`char`

or`short`

values (`signed`

or`unsigned`

) are promoted to`int`

(or`unsigned`

) before anything else happens- this is done because
`int`

is assumed to be the most efficient integral datatype, and it is guaranteed that no information will be lost by going from a smaller datatype to a larger one - examples:
- even if
`ch`

is a`char`

, the`'z'`

value in`ch = 'z'`

is converted to datatype`int`

before being assigned to`ch`

- as a more graphic illustration,
`sizeof('z')`

returns 4 (on a machine with 8 bit bytes and 32 bit`int`

s) - similarly, if
`stuff`

is a`short`

and`a`

is a`char`

,`stuff = a`

causes the value from`a`

to be promoted to`int`

- promotion doesn't change the size of a variable:
{ char ch; int before, after; ch = 'a'; before = sizeof(ch); ch = ch + 1; after = sizeof(ch); }

sets both`before`

and`after`

to 1 even though, when evaluating`ch = ch + 1`

, the value of`ch`

is promoted to`int`

before adding`1`

- even if

- this is done because

- after integral promotion, the arguments to an operator are checked
- if both are the same datatype, evaluation proceeds
- if the arguments are of different datatypes, conversion will occur:
- otherwise, if either operand is a
`long double`

, the other operand is converted to`long double`

- otherwise, if either operand is a
`double`

, the other operand is converted to`double`

- otherwise, if either operand is a
`float`

, the other operand is converted to`float`

- otherwise, if either operand is an
`unsigned long`

, the other operand is converted to`unsigned long`

- otherwise, if one operand is a
`long`

and the other is`unsigned`

, one of two things can happen:- if
`sizeof(long) == sizeof(unsigned)`

(and therefore`long`

has a maximum value less than the maximum value of an`unsigned`

, then both operands are converted to`unsigned long`

- if
`sizeof(long) > sizeof(unsigned)`

, the`unsigned`

operand is converted to`long`

- if
- otherwise, if either operand is a
`long`

, the other operand is converted to`long`

- otherwise, if either operand is an
`unsigned`

, the other operand is converted to`unsigned`

- otherwise, both operands are evaluated as
`int`

s

- otherwise, if either operand is a
- conversion spreads from left to right to raise an expression to the
largest datatype:
- in an entirely
`int`

context,`40 / 17 * 13 / 3`

would evaluate to`8`

(`40 / 17`

rounds to`2`

,`2 * 13 = 26`

,`26 / 3`

rounds to`8`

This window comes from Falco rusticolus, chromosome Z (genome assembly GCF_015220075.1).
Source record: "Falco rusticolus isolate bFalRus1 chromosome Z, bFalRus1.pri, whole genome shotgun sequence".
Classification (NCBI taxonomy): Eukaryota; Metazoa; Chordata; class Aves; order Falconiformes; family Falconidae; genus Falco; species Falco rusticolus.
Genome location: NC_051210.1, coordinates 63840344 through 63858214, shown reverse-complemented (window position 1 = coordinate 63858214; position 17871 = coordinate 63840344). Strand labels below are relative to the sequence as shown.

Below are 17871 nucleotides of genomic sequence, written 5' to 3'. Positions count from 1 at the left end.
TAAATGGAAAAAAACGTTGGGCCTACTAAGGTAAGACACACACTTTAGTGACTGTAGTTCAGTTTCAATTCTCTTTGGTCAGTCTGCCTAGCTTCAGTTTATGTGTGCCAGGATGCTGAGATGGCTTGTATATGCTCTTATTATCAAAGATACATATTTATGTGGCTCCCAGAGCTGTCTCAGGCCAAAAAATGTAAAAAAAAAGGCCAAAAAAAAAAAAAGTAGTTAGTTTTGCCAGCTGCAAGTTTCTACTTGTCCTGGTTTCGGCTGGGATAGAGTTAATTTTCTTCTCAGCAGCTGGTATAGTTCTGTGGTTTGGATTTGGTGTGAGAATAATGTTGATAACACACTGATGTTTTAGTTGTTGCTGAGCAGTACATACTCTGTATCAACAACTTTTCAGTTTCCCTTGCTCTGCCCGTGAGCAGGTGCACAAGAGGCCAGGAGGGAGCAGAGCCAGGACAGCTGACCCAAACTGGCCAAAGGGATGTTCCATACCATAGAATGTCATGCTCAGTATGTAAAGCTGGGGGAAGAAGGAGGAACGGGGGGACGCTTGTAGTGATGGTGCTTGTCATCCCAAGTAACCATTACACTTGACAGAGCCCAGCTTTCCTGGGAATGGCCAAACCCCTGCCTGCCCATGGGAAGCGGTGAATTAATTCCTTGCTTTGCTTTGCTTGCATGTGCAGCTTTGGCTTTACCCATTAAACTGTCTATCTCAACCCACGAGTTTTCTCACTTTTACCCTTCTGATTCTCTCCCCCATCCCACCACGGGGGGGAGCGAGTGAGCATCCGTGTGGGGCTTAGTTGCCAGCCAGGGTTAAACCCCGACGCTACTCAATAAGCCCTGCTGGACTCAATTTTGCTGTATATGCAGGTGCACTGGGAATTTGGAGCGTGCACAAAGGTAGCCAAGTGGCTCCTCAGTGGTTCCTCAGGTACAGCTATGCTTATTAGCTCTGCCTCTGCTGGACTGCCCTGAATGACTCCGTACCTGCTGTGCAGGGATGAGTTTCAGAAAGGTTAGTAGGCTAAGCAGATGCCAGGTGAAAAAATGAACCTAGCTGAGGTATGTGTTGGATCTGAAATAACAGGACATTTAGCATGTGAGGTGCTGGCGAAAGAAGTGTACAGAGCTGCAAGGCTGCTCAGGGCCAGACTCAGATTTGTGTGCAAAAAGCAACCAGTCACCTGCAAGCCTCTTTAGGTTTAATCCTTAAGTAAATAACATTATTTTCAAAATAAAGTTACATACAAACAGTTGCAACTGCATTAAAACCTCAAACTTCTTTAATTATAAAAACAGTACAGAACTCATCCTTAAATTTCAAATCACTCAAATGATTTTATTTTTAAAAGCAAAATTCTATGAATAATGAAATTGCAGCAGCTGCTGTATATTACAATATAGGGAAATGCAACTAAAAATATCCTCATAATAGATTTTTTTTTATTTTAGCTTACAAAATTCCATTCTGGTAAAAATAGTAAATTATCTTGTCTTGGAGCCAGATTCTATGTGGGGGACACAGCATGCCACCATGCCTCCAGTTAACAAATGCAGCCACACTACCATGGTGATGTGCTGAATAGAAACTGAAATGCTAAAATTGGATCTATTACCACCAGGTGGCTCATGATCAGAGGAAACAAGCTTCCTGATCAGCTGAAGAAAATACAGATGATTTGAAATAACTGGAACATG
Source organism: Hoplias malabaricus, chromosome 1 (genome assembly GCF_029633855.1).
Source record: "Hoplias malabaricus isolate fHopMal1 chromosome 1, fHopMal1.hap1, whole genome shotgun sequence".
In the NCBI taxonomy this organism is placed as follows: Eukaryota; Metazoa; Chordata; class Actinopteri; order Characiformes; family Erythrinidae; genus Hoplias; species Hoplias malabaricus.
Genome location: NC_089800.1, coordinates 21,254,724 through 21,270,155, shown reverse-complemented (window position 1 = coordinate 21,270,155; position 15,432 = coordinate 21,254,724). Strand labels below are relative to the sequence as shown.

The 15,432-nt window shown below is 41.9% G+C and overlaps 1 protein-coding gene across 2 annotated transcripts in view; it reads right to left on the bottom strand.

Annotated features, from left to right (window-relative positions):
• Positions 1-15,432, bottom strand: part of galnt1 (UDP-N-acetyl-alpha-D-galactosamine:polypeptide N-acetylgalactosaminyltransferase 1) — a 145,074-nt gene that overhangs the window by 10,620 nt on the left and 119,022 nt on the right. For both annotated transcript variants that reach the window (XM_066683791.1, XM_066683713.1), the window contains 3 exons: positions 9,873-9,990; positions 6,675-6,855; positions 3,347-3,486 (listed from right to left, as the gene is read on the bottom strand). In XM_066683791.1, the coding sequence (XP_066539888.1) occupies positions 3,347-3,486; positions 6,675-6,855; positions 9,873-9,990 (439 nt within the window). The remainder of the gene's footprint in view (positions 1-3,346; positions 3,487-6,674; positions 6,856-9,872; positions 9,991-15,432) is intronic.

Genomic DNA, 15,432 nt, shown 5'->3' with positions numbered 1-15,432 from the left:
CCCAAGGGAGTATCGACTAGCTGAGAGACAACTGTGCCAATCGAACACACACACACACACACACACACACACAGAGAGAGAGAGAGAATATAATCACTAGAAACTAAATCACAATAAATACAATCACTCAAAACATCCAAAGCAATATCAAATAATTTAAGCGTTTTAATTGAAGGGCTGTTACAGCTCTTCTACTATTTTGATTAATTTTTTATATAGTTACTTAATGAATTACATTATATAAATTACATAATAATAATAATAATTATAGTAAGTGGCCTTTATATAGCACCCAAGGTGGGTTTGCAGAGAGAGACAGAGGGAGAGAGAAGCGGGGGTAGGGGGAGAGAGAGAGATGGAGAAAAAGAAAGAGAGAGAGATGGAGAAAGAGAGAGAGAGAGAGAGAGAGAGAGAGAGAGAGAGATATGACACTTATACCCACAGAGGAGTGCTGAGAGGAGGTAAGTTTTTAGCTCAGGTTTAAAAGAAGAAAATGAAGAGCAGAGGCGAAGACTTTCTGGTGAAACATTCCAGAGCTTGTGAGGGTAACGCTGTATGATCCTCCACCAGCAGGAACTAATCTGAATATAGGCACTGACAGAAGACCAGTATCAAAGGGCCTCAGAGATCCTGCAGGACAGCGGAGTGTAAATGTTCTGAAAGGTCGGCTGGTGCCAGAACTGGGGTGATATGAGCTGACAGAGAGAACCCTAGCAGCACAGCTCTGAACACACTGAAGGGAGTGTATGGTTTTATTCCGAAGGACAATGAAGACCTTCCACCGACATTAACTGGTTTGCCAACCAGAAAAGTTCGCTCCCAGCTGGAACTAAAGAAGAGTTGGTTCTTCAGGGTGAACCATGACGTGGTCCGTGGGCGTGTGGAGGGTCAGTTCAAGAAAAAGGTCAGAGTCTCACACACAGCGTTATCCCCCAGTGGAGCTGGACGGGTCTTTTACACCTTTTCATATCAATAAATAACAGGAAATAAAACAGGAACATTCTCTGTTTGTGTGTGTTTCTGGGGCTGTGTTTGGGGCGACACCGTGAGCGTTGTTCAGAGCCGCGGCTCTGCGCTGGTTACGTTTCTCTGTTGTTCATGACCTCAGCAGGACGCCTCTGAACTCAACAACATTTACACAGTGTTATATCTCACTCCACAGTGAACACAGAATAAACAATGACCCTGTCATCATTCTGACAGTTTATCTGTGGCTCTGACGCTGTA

) - to evaluate
`40 / 17 * 13 / 3.0`

`40 / 17`

again rounds to`2`

`2 * 13 = 26`

- but the
`3.0`

forces the final division into a`double`

context and thus`26.0 / 3.0 = 8.666...`

- if we move the decimal point to the
`13`

(`40 / 17 * 13.0 / 3`

), the result will still be`8.666...`

because:`40 / 17`

rounds to`2`

- the
`13.0`

forces the multiplication to a`double`

but`2.0 * 13.0`

still equals`26.0`

- and the
`26.0`

still forces the final division into a`double`

context and`26.0 / 3.0 = 8.666...`

- if we move the decimal point to the
`17`

(`40 / 17.0 * 13 / 3`

), the result now becomes`10.196...`

because:- the
`17.0`

forces the initial division into a`double`

context and`40.0 / 17.0 = 2.352...`

`2.352... * 13.0 = 30.588...`

- and
`30.588... / 3.0 = 10.196...`

- the

- in an entirely

- the type of an expression can be forced using
*casts*. - a
*cast*is simply any valid datatype enclosed in parentheses and placed next to a constant, variable or expression - examples:
`(float)11 / 3`

forces the entire expression to be evaluated in a floating point context, producing a result of`3.6666...`

- to evaluate
`((int)7.5 * 2) / (long double)5`

- first, the cast forces
`7.5`

to an`int 7`

- the multiplication is done in an integer context yielding
`14`

- the cast forces
`5`

to a`long double 5.0`

- which forces the division to be done in a
`long double`

context - leading to a final result of
`14.0 / 5.0`

or`2.8`

- first, the cast forces
- note that casts (as in other conversions) only force conversion at their
level, so
`(float)(40 / 17 * 13 / 3)`

would**still**evaluate to`8.0`

because the entire expression inside the parentheses takes place in an`int`

context, after which it is cast to a`float`